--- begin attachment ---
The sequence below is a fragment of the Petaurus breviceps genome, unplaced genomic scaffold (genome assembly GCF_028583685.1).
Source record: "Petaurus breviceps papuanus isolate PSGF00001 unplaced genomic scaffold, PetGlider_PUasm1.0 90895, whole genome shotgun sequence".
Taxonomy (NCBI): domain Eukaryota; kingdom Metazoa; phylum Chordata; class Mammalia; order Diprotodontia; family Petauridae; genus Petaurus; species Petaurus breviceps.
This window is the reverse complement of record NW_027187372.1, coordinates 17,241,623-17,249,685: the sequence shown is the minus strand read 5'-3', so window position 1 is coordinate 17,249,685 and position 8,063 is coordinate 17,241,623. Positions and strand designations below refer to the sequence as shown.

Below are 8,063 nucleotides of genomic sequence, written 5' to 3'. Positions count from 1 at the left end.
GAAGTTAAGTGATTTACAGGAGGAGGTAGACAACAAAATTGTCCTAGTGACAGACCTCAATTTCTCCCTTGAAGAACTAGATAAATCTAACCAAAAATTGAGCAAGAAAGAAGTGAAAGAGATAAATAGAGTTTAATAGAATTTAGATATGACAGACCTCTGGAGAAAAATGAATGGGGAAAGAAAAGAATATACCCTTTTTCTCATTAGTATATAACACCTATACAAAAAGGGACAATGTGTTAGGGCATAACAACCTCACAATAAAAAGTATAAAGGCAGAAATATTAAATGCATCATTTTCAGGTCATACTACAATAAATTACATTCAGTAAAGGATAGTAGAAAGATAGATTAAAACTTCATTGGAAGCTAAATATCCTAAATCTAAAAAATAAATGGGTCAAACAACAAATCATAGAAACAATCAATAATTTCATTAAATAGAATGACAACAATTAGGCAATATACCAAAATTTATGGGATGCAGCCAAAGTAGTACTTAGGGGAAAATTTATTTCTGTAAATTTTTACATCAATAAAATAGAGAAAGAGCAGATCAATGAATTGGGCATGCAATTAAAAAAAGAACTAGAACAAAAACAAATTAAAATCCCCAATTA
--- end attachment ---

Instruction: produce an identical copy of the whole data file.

The sequence below is a fragment of the Petaurus breviceps genome, unplaced genomic scaffold (genome assembly GCF_028583685.1).
Source record: "Petaurus breviceps papuanus isolate PSGF00001 unplaced genomic scaffold, PetGlider_PUasm1.0 90895, whole genome shotgun sequence".
Taxonomy (NCBI): domain Eukaryota; kingdom Metazoa; phylum Chordata; class Mammalia; order Diprotodontia; family Petauridae; genus Petaurus; species Petaurus breviceps.
This window is the reverse complement of record NW_027187372.1, coordinates 17,241,623-17,249,685: the sequence shown is the minus strand read 5'-3', so window position 1 is coordinate 17,249,685 and position 8,063 is coordinate 17,241,623. Positions and strand designations below refer to the sequence as shown.

Below are 8,063 nucleotides of genomic sequence, written 5' to 3'. Positions count from 1 at the left end.
GAAGTTAAGTGATTTACAGGAGGAGGTAGACAACAAAATTGTCCTAGTGACAGACCTCAATTTCTCCCTTGAAGAACTAGATAAATCTAACCAAAAATTGAGCAAGAAAGAAGTGAAAGAGATAAATAGAGTTTAATAGAATTTAGATATGACAGACCTCTGGAGAAAAATGAATGGGGAAAGAAAAGAATATACCCTTTTTCTCATTAGTATATAACACCTATACAAAAAGGGACAATGTGTTAGGGCATAACAACCTCACAATAAAAAGTATAAAGGCAGAAATATTAAATGCATCATTTTCAGGTCATACTACAATAAATTACATTCAGTAAAGGATAGTAGAAAGATAGATTAAAACTTCATTGGAAGCTAAATATCCTAAATCTAAAAAATAAATGGGTCAAACAACAAATCATAGAAACAATCAATAATTTCATTAAATAGAATGACAACAATTAGGCAATATACCAAAATTTATGGGATGCAGCCAAAGTAGTACTTAGGGGAAAATTTATTTCTGTAAATTTTTACATCAATAAAATAGAGAAAGAGCAGATCAATGAATTGGGCATGCAATTAAAAAAAGAACTAGAACAAAAACAAATTAAAATCCCCAATTA